AMIE E. WIRTH, PLAINTIFF–APPELLANT, v. WAYSIDE PUB, INC., DOING BUSINESS AS SMART'S WAYSIDE INN, ROGER SPAIN, DEFENDANTS–RESPONDENTS, ET AL., DEFENDANTS.
MEMORANDUM AND ORDER
It is hereby ORDERED that the order so appealed from is unanimously affirmed without costs.
Memorandum: Plaintiff commenced this action seeking damages for injuries she sustained on the premises of a restaurant and bar owned by Wayside Pub, Inc., doing business as Smart's Wayside Inn, a close corporation of which Roger Spain is the sole shareholder (defendants). Plaintiff sustained her injuries in a fight involving her and her companion against a group of customers that included plaintiff's alleged assailant. The fight erupted as a result of preexisting tension between plaintiff's companion and the alleged assailant.
We reject plaintiff's contention that Supreme Court erred in granting defendants' motion for summary judgment dismissing the complaint against them. It is well settled that restaurants and bars have a duty to exercise reasonable care to protect their customers from injuries arising from reasonably anticipated causes, including a “duty to control the conduct of third persons on their premises when they have the opportunity to control such persons and are reasonably aware of the need for such control” (D'Amico v. Christie, 71 N.Y.2d 76, 85; see Jayes v. Storms, 12 AD3d 1090, 1090–1091). A restaurant or bar is not liable, however, for injury resulting from a fight between its customers where the fight reasonably could not have been anticipated or prevented (see Williams v. TeDave Enters., 242 A.D.2d 861, 861; Stevens v. Spec, Inc., 224 A.D.2d 811, 812). We conclude that defendants met their initial burden on their motion by establishing that they were not aware of the need to control the alleged assailant and did not have the opportunity to do so. Plaintiff testified at her deposition that, until the moment the fight broke out, she and her companion stayed on the opposite side of the bar from the other group of customers, the two groups had little interaction other than occasional “staring,” and any unpleasant interaction that did occur was subtle and fleeting. Furthermore, defendants established that there was no evidence of past incidents involving plaintiff's alleged assailant of which they were aware. We further conclude that plaintiff failed to raise an issue of fact in opposition to the motion (see generally Zuckerman v. City of New York, 49 N.Y.2d 557, 562). Notably, plaintiff's contention that defendants failed to follow their own internal staffing policies is belied by the record.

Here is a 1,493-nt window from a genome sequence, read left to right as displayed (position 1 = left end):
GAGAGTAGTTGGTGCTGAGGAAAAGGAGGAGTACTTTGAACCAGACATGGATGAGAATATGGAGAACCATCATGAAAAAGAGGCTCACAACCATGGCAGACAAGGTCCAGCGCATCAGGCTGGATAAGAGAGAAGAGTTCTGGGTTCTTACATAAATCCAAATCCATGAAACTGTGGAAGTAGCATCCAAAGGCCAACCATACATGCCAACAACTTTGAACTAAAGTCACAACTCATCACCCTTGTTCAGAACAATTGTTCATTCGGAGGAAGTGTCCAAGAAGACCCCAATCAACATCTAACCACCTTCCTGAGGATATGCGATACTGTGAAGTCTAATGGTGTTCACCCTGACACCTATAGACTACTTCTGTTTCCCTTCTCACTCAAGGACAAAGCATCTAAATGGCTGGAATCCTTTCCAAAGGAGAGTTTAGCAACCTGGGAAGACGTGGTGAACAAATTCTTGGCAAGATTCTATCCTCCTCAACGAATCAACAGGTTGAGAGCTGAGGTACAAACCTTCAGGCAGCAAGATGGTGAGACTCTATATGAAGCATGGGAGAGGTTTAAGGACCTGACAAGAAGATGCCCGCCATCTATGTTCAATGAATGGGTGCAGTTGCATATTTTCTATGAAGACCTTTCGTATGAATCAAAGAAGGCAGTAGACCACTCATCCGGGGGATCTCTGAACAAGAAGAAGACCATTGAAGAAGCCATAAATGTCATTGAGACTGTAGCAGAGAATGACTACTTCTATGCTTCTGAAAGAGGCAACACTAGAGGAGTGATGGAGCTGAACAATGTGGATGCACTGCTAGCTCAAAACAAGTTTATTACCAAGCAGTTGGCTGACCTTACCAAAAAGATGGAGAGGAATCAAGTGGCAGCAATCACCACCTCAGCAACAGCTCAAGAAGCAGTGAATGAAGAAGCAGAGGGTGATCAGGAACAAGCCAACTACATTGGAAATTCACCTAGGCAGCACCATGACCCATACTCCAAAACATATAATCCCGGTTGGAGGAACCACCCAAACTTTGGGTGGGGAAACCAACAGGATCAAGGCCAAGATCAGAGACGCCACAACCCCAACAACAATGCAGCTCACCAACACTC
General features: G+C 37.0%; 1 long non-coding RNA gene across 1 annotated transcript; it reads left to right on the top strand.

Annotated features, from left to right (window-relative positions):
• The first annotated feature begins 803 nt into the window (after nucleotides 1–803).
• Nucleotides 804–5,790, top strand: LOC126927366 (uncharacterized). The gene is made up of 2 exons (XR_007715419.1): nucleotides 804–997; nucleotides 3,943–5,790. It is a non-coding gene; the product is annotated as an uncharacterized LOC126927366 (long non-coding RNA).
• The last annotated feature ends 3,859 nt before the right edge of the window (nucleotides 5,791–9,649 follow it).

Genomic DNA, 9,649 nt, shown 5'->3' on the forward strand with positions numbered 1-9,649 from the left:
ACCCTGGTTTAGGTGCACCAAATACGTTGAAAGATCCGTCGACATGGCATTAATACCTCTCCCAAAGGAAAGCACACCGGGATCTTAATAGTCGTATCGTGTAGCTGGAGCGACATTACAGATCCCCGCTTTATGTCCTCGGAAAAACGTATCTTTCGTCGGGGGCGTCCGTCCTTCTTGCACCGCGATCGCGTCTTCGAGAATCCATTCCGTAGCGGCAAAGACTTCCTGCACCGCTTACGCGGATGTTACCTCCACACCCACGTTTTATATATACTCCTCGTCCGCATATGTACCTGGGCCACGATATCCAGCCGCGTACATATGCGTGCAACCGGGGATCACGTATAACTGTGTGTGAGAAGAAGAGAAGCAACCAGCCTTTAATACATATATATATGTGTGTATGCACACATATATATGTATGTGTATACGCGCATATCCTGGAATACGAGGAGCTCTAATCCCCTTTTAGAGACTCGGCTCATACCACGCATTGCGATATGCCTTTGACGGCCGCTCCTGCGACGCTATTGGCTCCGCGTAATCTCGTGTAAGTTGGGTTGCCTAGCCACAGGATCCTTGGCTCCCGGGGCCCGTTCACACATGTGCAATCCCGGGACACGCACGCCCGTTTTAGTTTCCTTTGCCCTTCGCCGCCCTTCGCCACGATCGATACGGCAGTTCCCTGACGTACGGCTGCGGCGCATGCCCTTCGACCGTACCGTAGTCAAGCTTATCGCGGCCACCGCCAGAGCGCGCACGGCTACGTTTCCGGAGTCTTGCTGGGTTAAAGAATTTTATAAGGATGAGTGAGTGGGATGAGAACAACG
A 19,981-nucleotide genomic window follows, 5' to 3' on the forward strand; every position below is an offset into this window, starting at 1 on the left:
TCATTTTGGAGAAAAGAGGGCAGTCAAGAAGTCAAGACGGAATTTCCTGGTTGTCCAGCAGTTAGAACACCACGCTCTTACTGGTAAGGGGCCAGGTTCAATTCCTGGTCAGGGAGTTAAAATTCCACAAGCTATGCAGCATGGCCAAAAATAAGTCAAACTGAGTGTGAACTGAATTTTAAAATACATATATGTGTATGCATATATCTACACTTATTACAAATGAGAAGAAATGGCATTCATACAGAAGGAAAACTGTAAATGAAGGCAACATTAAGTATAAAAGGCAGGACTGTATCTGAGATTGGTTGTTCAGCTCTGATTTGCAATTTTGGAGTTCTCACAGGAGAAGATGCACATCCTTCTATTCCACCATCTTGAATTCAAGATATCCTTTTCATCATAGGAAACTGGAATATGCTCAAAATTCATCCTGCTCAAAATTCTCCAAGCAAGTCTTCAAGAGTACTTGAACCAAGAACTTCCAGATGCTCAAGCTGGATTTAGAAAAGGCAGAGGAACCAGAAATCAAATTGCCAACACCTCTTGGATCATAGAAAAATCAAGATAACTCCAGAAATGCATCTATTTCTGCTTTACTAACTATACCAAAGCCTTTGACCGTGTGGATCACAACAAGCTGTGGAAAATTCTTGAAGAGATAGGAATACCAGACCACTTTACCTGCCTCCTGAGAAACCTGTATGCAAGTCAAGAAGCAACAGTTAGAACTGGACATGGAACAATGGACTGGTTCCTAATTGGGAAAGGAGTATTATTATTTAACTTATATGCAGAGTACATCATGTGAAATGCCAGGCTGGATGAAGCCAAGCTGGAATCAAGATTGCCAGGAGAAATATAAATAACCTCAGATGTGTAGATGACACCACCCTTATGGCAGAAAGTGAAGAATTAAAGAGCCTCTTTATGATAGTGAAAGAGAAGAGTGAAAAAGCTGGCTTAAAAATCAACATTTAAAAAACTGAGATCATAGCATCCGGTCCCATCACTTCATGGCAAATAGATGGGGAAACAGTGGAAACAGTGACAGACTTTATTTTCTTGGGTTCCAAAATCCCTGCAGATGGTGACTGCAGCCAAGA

Frances E. Cafarell
Clerk of the Court